The House has voted to tell our K-12 students that money isn't there for them and school funding must be put back to the levels of the Great Recession.
On Monday (Feb. 27) the Indiana House passed a budget that gives a meager 1.1% increase for our K-12 students for next year, 2017-18. A 1.1% increase matches the 2009-10 budget written in January 2009 in the deepest part of the Great Recession. Also in 2012-13, later in the Great Recession, the K-12 increase was only 1.0%.
Now the supermajority is telling our K-12 students that 2017-18 gets 1.1% again, no better than the Great Recession.
Yet at the same time our public school students are being told that times are bleak, other parts of the budget contradict this pessimism:
The surplus will again exceed $2 billion.
The House budget added $7 million for more private school scholarships. Tax credits for private school tuition scholarships were lifted to $25 million for the two year budget, up from $18 million during the current biennium.
Virtual charter schools were treated generously, getting 100% of the state per pupil amount, instead of the 90% that they have been getting.
The House has let down our K-12 students, increasing total funding only 1.1% in the first year and 1.7% in the second year, figures adding $273 million in new money for K-12 in the two year budget. This is less than what Governor Holcomb recommended ($280 million) and far less than what the 2015 budget added ($474 million).
After a three day break, the General Assembly will return Monday for the second half of the session when the Senate will consider the budget. Public school advocates should contact Senators to make two points:
On the floor of the House in the budget debate, both Representatives Greg Porter and Vernon Smith pointed out that under the budget proposal, 201 of the 292 public school corporations will either lose money in 2017-18 or will receive less than 1%.
Chair of Ways and Means Representative Tim Brown responded by saying that his job is not to "protect school corporations but to protect school children." He said he is "agnostic" about corporations but he said the per-child funding goes up in this budget.
I took that as an invitation to look at the per-child funding in the House budget and discovered that it only goes up 0.6% in the first year and 1.4% in the second year, less than the increases for total funding cited above (1.1% and 1.7%).
These are meager increases for our students at a time when we are not in a recession. Despite all that has been said, neither our K-12 students nor our school corporations have been given a priority in the budget.
Our Senators need to hear pointed messages about K-12 funding from parents, educators and community members.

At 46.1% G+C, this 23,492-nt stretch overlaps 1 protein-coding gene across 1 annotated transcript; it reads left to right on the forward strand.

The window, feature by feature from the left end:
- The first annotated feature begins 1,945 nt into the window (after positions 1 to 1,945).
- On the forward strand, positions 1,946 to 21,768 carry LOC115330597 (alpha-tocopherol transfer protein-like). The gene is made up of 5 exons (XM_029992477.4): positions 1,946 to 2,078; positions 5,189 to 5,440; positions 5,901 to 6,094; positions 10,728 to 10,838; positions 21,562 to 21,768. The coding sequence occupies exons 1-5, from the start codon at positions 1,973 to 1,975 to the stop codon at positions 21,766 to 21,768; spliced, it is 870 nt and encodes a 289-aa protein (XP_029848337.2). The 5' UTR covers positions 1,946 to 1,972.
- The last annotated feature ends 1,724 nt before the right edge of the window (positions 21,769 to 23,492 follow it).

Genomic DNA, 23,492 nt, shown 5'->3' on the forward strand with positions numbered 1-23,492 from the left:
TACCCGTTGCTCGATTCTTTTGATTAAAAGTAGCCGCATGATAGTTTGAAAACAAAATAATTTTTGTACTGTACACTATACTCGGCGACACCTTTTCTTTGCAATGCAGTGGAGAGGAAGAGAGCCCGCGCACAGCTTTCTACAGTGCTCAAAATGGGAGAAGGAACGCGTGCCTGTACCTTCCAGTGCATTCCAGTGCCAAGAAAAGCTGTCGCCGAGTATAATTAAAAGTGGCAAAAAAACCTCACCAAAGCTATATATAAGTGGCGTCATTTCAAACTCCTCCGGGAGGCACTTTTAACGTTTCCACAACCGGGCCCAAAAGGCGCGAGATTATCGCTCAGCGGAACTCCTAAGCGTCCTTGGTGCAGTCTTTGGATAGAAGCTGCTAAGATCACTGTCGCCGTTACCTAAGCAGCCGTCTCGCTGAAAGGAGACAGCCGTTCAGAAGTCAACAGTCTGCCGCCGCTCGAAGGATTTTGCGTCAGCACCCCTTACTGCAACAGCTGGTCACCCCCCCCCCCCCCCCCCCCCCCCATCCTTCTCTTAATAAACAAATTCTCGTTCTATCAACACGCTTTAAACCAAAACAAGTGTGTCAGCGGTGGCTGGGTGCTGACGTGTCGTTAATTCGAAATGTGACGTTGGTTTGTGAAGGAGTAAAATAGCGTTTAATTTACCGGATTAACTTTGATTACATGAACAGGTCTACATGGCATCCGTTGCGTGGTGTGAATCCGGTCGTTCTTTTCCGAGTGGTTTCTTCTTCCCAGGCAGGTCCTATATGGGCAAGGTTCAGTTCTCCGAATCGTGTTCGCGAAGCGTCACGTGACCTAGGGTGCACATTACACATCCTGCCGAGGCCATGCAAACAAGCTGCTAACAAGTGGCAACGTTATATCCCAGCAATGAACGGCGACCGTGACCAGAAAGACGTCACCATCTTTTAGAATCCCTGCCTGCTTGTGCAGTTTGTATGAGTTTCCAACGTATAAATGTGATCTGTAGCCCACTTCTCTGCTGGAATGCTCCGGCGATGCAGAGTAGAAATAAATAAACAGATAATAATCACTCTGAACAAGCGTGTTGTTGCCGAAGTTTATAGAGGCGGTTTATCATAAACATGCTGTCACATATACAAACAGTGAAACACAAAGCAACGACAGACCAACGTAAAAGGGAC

Indiana really doesn't need the School Scholarship program established in 2009 since the much bigger and better known Choice Scholarship (voucher) program was passed in 2011.
School Scholarships are given out to private school students for private school tuition by Scholarship Granting Organizations who get their money by taking donations and then authorizing the donors to take 50% of the donation as a credit off of their Indiana income tax. In 2009-10, the first budget for the program was $2.5 million. Private school advocates have grown the annual budget to $9.5 million in 2016-17. Now the new House budget would boost the budget to $12.5 million in both years.
That is a significant amount! That's $25 million for two years, more than we spend on Alternative Education and the Senator Ford Technology Fund when both are added together!
If the Senate would freeze the budget for School Scholarships at $9.5 million, the Senators would have another $6 million with which to boost the K-12 tuition support for all students. If the Senate would start to roll back this privatization program, it would have even more to help the bottom line for K-12 support.
In 2015, the Senate froze the School Scholarship budget at $7.5 million, but the House pushed to raise it to the current levels.
Ask your Senator or any Senator to freeze or lower School Scholarships and use the money to restore better funding for all K-12 students.
Only the righteous indignation of parents, educators and community members can get the General Assembly to do better for our K-12 students and to stop the expansion of private school scholarships using public tax dollars.
Tell Senators that in the midst of a growing economy, they must do better than 1.1%.
Thanks for your advocacy for public education!
Vic Smith firstname.lastname@example.org